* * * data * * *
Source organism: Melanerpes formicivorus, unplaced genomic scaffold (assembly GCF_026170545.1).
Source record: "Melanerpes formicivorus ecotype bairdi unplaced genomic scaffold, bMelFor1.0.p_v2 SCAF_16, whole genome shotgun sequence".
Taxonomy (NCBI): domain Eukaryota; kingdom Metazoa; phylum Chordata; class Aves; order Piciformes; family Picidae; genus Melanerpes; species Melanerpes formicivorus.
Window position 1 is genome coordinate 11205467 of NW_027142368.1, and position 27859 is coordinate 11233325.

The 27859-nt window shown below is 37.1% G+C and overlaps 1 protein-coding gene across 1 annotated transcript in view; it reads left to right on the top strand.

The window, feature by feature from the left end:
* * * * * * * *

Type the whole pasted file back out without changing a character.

Source organism: Melanerpes formicivorus, unplaced genomic scaffold (assembly GCF_026170545.1).
Source record: "Melanerpes formicivorus ecotype bairdi unplaced genomic scaffold, bMelFor1.0.p_v2 SCAF_16, whole genome shotgun sequence".
Taxonomy (NCBI): domain Eukaryota; kingdom Metazoa; phylum Chordata; class Aves; order Piciformes; family Picidae; genus Melanerpes; species Melanerpes formicivorus.
Window position 1 is genome coordinate 11205467 of NW_027142368.1, and position 27859 is coordinate 11233325.

The 27859-nt window shown below is 37.1% G+C and overlaps 1 protein-coding gene across 1 annotated transcript in view; it reads left to right on the top strand.

The window, feature by feature from the left end: